Temperature dependence of long-term cadmium toxicity in the zebrafish is not explained by liver oxidative stress : evidence from transcript expression to physiology
Faculty of Sciences. Biology
Faculty of Pharmaceutical, Biomedical and Veterinary Sciences. Veterinary Sciences
Aquatic toxicology. - Amsterdam
, p. 52-62
University of Antwerp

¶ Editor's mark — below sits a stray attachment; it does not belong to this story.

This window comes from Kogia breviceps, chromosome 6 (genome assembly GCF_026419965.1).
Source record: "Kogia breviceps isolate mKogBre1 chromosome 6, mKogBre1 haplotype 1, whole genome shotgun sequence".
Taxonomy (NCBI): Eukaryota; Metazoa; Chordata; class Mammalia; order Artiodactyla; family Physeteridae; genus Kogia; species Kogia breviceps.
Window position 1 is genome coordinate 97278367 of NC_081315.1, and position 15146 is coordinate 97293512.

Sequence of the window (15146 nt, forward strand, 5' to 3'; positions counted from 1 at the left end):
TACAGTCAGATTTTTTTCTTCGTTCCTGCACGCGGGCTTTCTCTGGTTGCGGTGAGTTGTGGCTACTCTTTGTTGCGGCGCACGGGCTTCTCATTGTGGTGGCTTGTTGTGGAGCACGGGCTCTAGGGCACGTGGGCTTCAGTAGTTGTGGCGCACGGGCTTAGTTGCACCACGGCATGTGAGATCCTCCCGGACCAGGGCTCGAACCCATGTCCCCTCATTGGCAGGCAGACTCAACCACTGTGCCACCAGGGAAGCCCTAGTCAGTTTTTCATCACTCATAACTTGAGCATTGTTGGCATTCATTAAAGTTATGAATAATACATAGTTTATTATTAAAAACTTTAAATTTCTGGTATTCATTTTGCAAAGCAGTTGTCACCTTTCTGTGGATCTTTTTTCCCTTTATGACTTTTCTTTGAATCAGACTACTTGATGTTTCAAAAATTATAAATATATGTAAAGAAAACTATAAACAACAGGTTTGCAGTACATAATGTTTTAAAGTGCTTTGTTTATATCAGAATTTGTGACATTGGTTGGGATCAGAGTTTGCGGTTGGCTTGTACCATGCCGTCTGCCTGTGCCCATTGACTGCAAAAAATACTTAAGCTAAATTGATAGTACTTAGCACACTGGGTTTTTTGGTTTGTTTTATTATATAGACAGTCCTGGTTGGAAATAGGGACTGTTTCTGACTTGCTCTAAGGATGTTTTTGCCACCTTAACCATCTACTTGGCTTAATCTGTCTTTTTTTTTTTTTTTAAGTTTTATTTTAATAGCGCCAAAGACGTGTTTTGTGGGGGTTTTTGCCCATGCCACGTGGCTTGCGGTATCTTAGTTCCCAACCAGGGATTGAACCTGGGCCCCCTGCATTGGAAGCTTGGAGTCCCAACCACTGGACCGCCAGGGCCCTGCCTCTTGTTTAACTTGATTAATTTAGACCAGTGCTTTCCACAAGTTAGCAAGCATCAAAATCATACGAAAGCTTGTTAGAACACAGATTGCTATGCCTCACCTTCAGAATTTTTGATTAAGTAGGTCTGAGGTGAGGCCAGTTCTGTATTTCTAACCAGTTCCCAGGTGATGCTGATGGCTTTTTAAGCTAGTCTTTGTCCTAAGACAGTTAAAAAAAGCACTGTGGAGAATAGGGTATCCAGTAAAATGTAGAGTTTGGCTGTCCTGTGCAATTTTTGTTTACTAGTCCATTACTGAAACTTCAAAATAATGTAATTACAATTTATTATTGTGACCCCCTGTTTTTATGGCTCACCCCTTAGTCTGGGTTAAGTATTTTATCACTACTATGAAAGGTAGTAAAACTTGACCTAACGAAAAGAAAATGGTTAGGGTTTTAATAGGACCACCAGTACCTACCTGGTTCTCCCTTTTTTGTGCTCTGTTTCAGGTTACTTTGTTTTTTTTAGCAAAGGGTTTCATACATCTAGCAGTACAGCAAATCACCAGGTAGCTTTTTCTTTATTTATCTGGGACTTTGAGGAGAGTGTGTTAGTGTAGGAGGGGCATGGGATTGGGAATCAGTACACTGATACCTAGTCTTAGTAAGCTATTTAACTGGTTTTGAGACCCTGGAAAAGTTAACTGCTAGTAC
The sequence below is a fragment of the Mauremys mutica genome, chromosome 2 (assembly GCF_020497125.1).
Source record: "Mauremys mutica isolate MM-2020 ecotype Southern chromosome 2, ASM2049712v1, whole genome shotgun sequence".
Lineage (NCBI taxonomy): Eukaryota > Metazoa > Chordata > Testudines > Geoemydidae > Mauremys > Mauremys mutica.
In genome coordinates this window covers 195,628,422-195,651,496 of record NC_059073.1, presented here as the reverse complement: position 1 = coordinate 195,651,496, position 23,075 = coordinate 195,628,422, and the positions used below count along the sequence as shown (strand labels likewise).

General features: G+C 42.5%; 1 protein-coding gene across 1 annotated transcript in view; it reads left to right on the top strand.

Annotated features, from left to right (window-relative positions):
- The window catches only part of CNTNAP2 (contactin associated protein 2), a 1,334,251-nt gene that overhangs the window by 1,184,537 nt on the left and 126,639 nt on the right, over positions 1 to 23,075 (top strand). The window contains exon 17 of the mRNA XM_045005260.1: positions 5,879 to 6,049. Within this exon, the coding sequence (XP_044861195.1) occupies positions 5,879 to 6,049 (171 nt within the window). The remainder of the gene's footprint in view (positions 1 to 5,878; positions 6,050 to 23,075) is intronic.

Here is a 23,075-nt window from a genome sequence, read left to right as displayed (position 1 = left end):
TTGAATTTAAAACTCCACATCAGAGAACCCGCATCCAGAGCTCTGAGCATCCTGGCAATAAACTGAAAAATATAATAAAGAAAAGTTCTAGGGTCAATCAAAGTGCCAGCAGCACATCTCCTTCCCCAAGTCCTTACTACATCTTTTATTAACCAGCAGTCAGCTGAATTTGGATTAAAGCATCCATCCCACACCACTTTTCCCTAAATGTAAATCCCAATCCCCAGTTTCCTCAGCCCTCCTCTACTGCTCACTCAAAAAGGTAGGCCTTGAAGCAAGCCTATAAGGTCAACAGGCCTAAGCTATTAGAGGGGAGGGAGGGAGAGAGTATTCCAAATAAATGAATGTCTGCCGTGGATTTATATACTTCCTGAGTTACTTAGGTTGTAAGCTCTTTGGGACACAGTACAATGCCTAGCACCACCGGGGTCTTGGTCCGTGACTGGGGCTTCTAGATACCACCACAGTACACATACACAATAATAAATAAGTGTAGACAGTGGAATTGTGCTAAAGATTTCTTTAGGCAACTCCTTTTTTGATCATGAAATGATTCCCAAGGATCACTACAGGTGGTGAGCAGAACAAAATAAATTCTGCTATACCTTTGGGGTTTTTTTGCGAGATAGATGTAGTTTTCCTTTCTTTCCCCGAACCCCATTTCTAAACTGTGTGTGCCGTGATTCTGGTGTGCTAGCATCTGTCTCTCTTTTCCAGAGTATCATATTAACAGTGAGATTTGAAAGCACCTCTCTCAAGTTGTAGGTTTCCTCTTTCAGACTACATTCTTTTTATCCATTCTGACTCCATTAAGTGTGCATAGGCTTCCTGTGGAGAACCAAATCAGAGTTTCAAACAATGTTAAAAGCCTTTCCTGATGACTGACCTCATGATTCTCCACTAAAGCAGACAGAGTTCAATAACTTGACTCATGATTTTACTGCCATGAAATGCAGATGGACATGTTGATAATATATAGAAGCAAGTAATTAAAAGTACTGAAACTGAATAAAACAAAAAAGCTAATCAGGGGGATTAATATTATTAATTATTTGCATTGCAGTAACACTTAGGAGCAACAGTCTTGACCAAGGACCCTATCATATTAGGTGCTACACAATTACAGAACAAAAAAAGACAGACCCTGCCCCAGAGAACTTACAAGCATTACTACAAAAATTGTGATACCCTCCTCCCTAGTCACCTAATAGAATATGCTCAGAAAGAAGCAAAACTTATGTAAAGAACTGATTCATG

Standard ecotoxicity tests are performed at species specific standard temperatures, but temperature is known to affect chemical toxicity. A temperature increase has been shown to increase cadmium toxicity in several aquatic species but information in fish is scarce. Based on literature we hypothesize that with increasing temperature, cadmium accumulation and oxidative stress increase, resulting in increased toxicity. In this study zebrafish acclimated to 12, 18, 26 (standard temperature) or 34 °C for one month, were exposed to 5 μM cadmium for 4 or 28 days at the respective acclimation temperature. Cadmium toxicity (mortality) increased with increasing temperature. PCA showed that the high mortality at 34 °C was closely correlated to an increasing tissue cadmium accumulation with increasing temperature, but not to liver oxidative damage under the form of protein carbonyl content or lipid peroxidation (measured as malondialdehyde levels) or liver antioxidative potential. Instead, acclimation to 12 °C induced the highest oxidative damage to liver proteins and lipids, and transcript levels of glucose-6P-dehydrogenase, 6P-gluconate-dehydrogenase and glutathione peroxidase were particularly good markers of cold-induced oxidative stress. At this low temperature there was no interaction with cadmium exposure and there was no sign of cadmium sensitivity. Contrastingly, the combined effect of high temperature and cadmium exposure on mortality proved synergistic. Therefore we conclude that interactions between temperature and cadmium toxicity increased with increasing temperature and that this probably played part in increasing cadmium sensitivity. Increased cadmium compartmentalization and protein carbonyl content in liver of zebrafish acclimated to the standard temperature of 26 °C probably played part in increased sensitivity towards the same cadmium body burden compared to lower temperatures. On the one hand we recognize and this study even confirms the importance of applying standard temperatures in standard ecotoxicity tests to ensure inter-study comparability. On the other hand temperatures in the field may deviate from standard temperatures and accounting for deviating temperatures, which can alter chemical sensitivity, in regulation can improve environmental protection.